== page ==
George Michael, defender of the downtrodden pop star against 'exploitation' by multinational music companies, is obviously not short of funds. How else could he mount a legal challenge to free himself from Sony, his record company? Just how much Michael has stashed away has become something of a mystery in the long-running court battle.
When asked how much he was worth, Michael refused to answer, opting instead to write the number down for the judge, with the warning that he 'might be a little shocked' at the figure. But the judge would not have been shocked if he'd glanced at the accounts of Michael's oddly named private company, Nobby's Hobbies Holdings. From its inception in 1987 (a year before Sony took over Michael's contract) until its latest accounts were filed, for 1991, Nobby's generated some £20 million in pay and dividends for Michael. In addition, such rewards placed him among the world's highest-paid entertainers in the ranking compiled by Forbes each year from 1987 to 1990.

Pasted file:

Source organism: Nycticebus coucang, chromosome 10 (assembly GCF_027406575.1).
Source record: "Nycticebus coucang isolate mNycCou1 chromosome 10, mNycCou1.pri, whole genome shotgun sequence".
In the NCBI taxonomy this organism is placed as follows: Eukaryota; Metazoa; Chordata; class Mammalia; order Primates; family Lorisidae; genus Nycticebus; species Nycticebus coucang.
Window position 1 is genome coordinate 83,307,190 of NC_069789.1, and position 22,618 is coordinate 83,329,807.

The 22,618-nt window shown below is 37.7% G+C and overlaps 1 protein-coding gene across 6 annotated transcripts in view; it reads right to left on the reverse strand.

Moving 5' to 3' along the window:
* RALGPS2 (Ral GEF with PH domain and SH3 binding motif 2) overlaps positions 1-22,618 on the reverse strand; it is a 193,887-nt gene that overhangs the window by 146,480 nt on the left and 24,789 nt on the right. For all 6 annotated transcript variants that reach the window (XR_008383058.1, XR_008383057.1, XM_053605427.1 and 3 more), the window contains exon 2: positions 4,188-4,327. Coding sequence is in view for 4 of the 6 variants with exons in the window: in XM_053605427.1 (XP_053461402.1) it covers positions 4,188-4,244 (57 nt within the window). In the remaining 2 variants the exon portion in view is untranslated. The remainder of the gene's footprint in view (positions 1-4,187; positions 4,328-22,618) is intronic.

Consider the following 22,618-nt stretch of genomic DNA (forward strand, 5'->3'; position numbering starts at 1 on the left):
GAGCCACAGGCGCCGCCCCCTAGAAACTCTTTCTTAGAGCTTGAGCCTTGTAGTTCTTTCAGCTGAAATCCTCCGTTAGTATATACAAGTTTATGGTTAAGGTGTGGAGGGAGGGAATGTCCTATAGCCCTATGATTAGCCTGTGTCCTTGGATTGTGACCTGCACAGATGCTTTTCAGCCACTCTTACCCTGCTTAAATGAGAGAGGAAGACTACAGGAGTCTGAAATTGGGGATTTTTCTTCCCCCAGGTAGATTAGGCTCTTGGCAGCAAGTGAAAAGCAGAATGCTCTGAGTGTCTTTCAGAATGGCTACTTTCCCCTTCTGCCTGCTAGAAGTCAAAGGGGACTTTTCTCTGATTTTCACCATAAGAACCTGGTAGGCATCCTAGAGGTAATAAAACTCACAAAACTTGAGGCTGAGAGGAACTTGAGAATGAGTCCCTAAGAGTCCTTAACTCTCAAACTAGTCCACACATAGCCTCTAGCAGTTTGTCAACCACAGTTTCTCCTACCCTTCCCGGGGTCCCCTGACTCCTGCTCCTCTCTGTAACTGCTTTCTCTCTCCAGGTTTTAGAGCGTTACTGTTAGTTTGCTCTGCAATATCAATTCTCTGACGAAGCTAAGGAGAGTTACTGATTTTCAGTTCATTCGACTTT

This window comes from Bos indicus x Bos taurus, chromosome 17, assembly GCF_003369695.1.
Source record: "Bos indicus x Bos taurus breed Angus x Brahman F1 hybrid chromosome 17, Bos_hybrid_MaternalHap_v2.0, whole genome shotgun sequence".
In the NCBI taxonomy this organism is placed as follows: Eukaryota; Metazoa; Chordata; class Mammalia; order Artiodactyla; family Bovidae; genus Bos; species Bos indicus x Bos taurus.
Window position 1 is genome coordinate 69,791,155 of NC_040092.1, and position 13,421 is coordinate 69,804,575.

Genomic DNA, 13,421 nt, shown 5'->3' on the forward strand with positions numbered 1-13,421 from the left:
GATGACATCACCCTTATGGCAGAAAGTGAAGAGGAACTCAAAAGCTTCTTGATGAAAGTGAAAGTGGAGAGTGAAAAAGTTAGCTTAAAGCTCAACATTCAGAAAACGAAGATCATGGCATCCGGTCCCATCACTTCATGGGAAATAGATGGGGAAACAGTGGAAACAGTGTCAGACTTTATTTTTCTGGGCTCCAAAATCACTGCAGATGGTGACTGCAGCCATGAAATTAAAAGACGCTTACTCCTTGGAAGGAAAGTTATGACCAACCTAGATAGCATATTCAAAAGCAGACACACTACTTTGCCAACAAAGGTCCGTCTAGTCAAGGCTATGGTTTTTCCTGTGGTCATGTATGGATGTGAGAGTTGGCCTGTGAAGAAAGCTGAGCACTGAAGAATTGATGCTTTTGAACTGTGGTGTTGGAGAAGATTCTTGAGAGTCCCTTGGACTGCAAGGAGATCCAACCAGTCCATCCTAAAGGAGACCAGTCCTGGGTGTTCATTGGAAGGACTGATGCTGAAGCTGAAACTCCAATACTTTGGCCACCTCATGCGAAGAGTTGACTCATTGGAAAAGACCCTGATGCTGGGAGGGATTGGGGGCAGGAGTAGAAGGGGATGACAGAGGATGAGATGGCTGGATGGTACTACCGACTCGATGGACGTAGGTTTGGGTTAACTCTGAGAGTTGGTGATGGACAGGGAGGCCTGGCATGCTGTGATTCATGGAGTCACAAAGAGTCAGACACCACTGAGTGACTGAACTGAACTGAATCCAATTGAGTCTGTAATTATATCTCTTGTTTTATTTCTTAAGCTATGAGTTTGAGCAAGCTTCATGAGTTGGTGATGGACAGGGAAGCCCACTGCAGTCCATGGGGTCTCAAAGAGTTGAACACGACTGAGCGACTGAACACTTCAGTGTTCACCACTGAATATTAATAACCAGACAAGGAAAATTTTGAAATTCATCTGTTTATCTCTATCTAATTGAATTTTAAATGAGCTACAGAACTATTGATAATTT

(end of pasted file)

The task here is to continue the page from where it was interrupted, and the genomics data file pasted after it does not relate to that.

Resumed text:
Since then, he has failed to make the grade as far as Forbes is concerned. That failure may explain why the notoriously status-conscious star (he had an extension added to his house to give his dog the status of a private playroom) is now so determined to be free of Sony - perhaps to negotiate a new deal that will presumably need several noughts on it - and cause even more shock to any future judge he meets.